As many Australians scramble to opt out of the digital My Health Record system, Minister for Health Greg Hunt on Wednesday extended the deadline.
Australians originally had until October 15 to remove their details from the online summary of their health, although it was extended by a month to November 15. Now, under mounting pressure from Labor and many concerned about their privacy details, Hunt said the deadline had now been moved until early next year.
“Today the Government worked with the Senate crossbench to extend the opt-out period for #MyHealthRecord,” he wrote on Twitter. “The opt-out period will be extended until January 31, 2019, however, it’s important to note that people can opt-out at any time. Labor’s plan to delay and derail the roll out of the My Health Record was blocked today.”
Hunt thanked the crossbench for not delaying the important policy change and said the Government’s focus is currently on strengthening the safety and privacy of health information on the digital system.
“The Parliament is now considering further amendments to Labor’s original My Health Record legislation,” he continued. “My Health Record will protect and save lives.”
In comparison, the Govt’s focus is on strengthening the safety and privacy of health information in the My Health Record system.
The Parliament is now considering further amendments to Labor’s original My Health Record legislation. My Health Record will protect and save lives
— Greg Hunt (@GregHuntMP) November 14, 2018
Every Australian will automatically be rolled onto the online summary of their personal health information unless they opt out by January 31. Personal health information will be uploaded online by care providers to make it easier for doctors, carers and other health professionals to access health information in one online portal. This will also make it easier for patients who visit multiple specialists and health professionals, as well as potentially saving lives in emergency situations because vital information will be easily accessible.
At present, more than 6.1 million Aussies and 13,000 healthcare organisations including general practices, hospitals, pharmacies, diagnostic imaging and pathology practices are already connected by using the system. Since the opt-out period began, more than 1.5 million Australians removed their details, with 20,000 requesting their information be taken offline on the first day of the initiative.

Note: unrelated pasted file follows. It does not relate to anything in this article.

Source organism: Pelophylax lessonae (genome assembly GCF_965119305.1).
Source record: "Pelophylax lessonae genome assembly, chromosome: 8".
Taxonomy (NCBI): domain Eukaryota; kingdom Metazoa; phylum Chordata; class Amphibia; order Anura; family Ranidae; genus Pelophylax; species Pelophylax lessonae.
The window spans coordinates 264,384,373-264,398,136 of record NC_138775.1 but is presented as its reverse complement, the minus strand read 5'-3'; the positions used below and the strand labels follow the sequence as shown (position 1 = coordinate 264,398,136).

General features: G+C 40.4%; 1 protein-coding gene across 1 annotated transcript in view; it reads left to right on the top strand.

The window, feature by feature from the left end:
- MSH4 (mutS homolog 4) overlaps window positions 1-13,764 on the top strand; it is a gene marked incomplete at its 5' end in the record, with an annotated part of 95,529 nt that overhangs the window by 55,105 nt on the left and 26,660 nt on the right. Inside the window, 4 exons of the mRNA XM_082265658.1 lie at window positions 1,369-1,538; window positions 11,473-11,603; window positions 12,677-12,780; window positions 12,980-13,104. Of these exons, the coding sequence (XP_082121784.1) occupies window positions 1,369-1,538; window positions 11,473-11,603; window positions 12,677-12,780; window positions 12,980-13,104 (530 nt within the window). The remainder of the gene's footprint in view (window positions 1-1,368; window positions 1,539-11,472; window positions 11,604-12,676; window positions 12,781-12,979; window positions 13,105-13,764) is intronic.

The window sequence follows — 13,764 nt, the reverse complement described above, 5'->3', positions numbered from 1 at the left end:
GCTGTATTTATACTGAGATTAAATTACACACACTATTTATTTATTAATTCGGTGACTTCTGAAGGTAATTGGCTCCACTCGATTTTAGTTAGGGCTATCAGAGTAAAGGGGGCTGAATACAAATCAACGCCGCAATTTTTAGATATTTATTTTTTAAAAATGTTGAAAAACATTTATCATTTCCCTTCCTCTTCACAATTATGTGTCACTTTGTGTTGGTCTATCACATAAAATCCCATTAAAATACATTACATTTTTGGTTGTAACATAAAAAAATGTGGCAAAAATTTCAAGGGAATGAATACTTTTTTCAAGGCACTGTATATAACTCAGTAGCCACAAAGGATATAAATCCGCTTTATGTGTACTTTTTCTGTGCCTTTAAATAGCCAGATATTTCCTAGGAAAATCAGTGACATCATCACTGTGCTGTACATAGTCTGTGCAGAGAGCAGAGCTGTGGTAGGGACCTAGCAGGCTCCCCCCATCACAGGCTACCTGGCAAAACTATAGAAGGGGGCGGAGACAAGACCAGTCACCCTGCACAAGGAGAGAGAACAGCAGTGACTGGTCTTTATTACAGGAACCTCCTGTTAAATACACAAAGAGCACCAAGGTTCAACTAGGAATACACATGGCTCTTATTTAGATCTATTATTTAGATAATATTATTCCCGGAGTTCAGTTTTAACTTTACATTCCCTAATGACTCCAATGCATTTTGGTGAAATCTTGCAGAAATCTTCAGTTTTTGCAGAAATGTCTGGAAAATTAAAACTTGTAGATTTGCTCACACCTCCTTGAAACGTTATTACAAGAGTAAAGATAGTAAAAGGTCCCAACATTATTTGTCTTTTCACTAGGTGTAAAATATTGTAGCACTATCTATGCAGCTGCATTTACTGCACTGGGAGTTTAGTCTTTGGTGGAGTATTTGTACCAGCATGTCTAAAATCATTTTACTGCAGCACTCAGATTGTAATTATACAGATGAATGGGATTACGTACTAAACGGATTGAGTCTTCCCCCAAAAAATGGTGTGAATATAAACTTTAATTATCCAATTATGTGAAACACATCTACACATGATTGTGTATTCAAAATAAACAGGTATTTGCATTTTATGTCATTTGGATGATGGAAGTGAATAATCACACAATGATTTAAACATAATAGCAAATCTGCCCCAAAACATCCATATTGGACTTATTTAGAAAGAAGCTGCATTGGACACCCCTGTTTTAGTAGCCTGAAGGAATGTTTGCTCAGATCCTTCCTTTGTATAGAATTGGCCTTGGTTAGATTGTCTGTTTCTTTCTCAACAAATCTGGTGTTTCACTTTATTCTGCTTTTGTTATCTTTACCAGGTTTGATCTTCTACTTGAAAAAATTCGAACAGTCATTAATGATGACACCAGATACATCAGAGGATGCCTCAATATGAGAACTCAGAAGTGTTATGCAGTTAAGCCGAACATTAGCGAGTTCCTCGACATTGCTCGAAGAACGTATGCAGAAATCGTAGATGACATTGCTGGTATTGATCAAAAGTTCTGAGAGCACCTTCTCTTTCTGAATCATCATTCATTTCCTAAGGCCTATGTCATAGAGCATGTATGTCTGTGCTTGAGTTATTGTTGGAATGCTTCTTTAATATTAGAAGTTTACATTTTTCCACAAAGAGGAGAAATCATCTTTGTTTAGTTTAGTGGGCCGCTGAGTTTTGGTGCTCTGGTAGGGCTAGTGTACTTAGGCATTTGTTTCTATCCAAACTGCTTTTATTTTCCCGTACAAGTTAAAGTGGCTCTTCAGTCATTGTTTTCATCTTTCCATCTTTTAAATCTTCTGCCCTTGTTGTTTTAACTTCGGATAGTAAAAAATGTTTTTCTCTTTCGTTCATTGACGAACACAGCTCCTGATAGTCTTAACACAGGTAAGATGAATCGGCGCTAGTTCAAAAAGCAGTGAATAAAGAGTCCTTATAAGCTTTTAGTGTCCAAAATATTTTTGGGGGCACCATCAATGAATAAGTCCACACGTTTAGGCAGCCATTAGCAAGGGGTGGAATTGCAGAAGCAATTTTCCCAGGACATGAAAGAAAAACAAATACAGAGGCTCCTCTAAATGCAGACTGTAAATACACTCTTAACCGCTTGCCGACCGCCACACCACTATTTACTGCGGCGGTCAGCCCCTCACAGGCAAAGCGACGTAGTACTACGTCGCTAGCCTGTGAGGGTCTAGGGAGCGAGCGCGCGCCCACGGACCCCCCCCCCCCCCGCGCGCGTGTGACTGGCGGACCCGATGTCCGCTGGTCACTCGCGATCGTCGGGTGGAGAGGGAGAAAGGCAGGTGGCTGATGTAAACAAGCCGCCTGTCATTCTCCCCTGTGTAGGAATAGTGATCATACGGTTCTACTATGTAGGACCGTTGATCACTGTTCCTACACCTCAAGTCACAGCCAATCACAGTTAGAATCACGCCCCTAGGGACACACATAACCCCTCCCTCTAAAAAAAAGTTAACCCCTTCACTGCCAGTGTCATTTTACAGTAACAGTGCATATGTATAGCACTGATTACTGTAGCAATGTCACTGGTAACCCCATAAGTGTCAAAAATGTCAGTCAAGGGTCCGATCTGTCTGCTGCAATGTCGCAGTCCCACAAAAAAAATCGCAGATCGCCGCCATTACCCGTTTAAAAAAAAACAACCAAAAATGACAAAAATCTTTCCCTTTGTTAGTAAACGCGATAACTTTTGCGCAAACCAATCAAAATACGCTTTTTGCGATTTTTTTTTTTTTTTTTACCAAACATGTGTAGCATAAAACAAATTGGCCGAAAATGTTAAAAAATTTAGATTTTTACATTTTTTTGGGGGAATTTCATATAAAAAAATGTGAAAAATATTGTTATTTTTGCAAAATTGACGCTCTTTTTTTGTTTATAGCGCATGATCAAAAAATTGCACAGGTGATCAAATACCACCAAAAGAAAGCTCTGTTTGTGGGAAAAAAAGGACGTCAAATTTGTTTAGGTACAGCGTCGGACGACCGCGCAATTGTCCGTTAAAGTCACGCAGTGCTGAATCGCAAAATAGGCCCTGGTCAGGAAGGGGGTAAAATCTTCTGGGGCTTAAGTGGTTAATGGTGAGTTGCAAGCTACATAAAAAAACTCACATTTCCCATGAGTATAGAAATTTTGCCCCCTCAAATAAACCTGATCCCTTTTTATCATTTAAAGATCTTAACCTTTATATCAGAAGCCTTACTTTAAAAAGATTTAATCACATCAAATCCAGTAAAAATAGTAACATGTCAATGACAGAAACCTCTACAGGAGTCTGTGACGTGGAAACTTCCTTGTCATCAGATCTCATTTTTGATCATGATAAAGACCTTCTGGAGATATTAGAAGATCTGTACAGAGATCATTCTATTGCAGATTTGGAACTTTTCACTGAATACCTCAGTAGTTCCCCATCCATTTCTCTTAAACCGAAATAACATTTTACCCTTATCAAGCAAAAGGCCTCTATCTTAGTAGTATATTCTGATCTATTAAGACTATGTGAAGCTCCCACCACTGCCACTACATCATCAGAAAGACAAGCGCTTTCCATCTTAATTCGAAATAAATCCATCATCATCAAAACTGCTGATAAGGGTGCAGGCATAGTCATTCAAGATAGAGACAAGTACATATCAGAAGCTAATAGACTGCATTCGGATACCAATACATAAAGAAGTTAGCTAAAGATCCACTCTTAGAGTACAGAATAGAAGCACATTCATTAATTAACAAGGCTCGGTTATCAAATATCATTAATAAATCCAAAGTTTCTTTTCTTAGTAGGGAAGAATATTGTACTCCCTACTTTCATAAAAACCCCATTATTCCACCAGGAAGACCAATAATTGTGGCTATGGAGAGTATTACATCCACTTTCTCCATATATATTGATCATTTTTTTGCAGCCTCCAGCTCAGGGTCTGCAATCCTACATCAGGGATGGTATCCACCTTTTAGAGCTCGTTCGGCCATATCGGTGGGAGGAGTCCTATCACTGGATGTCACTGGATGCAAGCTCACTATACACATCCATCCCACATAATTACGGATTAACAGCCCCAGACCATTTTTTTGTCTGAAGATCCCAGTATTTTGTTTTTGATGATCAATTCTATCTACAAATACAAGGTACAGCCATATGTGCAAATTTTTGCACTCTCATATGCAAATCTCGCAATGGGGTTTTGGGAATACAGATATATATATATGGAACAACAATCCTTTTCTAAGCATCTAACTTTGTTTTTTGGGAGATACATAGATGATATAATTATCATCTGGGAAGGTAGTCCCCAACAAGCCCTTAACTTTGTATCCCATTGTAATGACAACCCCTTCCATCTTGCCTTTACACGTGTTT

For many, the concern is that their data and privacy is being compromised. Experts had previously warned that a major privacy breach was inevitable.
“In an environment where we seem to be hearing about a new data breach practically every few days, My Health Record is yet another privacy and security nightmare,” University of Queensland Associate Lecturer Liam Pomfret said in a statement to Scimex earlier this year. “Our health records are some of the most sensitive information we have, yet the privacy controls My Health Record offers to patients are dubious at best.”
Vijay Varadharajan, Microsoft Chair Professor in Innovation in Computing Director, acknowledged that there is a growing trend in information going digital, but there were flaws in My Health.
“From a technical point of view, there are access controls in place, however, the data itself, at this stage, is in plain format, it is not encrypted,” he said. “Hence there is a potential for leakage if a breach occurs. With the growth in malware and security attacks, we cannot rule this possibility out.”
Hunt’s latest comments come a few after the Morrison Government introduced further legislative amendments to protect private health information. This included provisions to protect people against domestic violence and tougher penalties for people who misuse the system.
He said the Government listened to concerns raised by various groups and planned to increase penalties for improper use of the digital system, strengthen provisions to safeguard against domestic violence, prohibit employers from requesting and using health information in a person’s record for discriminatory purposes and that no health information will be released to private health insurers or other types of insurers for research purposes.
These proposed amendments are in addition to those announced in July that already passed the lower house, including rules that law enforcement agencies would only be able to access a My Health Record with a warrant or court order and anyone who deletes their record – even after the opt out period – would be deleted permanently.
The Australian Digital Health Agency, which is responsible for the My Health Record, also explained that Australians have greater ability to personally control their digital health information than other countries around the world.
“Although many countries have laws that allow users to view their health information, only Australia and a handful of other countries have laws that allow citizens to control who sees their information and request corrections to their own health data,” Agency Chief Medical Adviser Meredith Makeham said in a statement.
Opting out can be done by either accessing the My Health Record website or by calling 1800 723 471. People will need their Medicare Card and either a driver’s licence, passport or ImmiCard as a form of identification.